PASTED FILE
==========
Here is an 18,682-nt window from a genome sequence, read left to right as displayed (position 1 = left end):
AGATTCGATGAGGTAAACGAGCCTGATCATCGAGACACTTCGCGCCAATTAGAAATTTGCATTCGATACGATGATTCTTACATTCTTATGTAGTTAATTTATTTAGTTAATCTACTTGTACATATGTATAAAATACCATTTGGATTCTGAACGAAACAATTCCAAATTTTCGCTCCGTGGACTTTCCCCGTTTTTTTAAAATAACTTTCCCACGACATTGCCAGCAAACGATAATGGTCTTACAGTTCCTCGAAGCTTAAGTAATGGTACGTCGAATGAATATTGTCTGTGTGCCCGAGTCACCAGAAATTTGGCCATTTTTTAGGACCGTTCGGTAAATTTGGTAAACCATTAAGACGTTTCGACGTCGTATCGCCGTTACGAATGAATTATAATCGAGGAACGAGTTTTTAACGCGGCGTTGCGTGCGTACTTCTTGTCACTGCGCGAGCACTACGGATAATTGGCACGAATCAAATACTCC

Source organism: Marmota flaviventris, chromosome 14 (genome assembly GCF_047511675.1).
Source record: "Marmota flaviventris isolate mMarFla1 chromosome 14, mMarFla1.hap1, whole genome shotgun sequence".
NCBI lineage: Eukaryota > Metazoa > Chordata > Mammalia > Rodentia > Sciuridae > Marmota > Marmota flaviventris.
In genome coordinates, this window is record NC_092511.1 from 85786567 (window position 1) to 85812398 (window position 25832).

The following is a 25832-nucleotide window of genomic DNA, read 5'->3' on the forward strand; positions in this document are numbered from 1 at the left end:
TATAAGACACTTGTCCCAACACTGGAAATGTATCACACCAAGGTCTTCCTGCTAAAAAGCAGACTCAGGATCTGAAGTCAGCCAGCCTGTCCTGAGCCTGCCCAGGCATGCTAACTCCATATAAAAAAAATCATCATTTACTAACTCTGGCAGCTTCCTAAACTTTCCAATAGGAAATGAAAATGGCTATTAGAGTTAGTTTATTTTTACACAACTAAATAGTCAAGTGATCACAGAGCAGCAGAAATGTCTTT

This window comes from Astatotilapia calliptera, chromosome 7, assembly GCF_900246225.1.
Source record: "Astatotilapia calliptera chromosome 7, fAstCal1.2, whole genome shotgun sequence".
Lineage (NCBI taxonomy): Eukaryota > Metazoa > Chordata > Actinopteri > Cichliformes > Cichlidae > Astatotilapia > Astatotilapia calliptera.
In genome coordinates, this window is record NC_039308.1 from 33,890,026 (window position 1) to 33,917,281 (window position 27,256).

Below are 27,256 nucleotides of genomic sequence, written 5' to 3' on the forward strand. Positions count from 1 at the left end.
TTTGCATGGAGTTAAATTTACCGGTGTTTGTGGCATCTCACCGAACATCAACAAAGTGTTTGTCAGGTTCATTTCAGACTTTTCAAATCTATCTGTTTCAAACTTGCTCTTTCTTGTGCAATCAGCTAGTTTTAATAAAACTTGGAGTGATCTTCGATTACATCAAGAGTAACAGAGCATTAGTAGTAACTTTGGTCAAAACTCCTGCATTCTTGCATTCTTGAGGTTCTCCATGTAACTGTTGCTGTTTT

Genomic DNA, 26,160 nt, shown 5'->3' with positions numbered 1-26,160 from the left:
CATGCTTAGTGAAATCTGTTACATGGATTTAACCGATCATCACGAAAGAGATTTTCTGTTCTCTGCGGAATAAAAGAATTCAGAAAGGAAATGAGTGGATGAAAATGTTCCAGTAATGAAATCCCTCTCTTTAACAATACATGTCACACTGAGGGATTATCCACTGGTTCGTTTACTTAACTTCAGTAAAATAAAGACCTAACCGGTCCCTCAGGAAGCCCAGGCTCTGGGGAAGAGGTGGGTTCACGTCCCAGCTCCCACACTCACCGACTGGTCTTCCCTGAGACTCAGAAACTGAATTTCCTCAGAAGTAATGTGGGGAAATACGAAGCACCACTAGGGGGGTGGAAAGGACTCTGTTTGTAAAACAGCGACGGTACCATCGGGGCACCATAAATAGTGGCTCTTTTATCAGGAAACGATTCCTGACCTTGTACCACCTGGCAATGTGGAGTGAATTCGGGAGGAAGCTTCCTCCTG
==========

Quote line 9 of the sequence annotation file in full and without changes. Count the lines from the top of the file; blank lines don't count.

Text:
This window comes from Astatotilapia calliptera, chromosome 7, assembly GCF_900246225.1.